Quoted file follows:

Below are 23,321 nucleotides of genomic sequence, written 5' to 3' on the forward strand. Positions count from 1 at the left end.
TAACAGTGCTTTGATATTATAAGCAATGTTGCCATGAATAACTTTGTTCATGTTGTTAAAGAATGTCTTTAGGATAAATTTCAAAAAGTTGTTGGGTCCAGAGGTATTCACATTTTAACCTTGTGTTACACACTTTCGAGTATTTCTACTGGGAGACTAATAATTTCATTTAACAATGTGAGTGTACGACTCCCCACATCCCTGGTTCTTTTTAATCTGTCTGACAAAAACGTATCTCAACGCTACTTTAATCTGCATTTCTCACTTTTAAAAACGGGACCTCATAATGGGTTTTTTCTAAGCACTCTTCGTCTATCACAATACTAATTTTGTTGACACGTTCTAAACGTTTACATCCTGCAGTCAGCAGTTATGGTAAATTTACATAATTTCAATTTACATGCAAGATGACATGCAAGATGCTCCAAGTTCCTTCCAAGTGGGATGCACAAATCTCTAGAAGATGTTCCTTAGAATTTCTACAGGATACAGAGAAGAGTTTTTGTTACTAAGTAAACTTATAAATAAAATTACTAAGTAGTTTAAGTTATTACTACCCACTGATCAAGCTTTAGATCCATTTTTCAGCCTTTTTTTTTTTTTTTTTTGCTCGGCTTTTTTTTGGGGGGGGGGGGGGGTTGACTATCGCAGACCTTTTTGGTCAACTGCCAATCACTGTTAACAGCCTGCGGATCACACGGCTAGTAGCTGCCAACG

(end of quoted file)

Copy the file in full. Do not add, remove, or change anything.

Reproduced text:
Below are 23,321 nucleotides of genomic sequence, written 5' to 3' on the forward strand. Positions count from 1 at the left end.
TAACAGTGCTTTGATATTATAAGCAATGTTGCCATGAATAACTTTGTTCATGTTGTTAAAGAATGTCTTTAGGATAAATTTCAAAAAGTTGTTGGGTCCAGAGGTATTCACATTTTAACCTTGTGTTACACACTTTCGAGTATTTCTACTGGGAGACTAATAATTTCATTTAACAATGTGAGTGTACGACTCCCCACATCCCTGGTTCTTTTTAATCTGTCTGACAAAAACGTATCTCAACGCTACTTTAATCTGCATTTCTCACTTTTAAAAACGGGACCTCATAATGGGTTTTTTCTAAGCACTCTTCGTCTATCACAATACTAATTTTGTTGACACGTTCTAAACGTTTACATCCTGCAGTCAGCAGTTATGGTAAATTTACATAATTTCAATTTACATGCAAGATGACATGCAAGATGCTCCAAGTTCCTTCCAAGTGGGATGCACAAATCTCTAGAAGATGTTCCTTAGAATTTCTACAGGATACAGAGAAGAGTTTTTGTTACTAAGTAAACTTATAAATAAAATTACTAAGTAGTTTAAGTTATTACTACCCACTGATCAAGCTTTAGATCCATTTTTCAGCCTTTTTTTTTTTTTTTTTTGCTCGGCTTTTTTTTGGGGGGGGGGGGGGGTTGACTATCGCAGACCTTTTTGGTCAACTGCCAATCACTGTTAACAGCCTGCGGATCACACGGCTAGTAGCTGCCAACG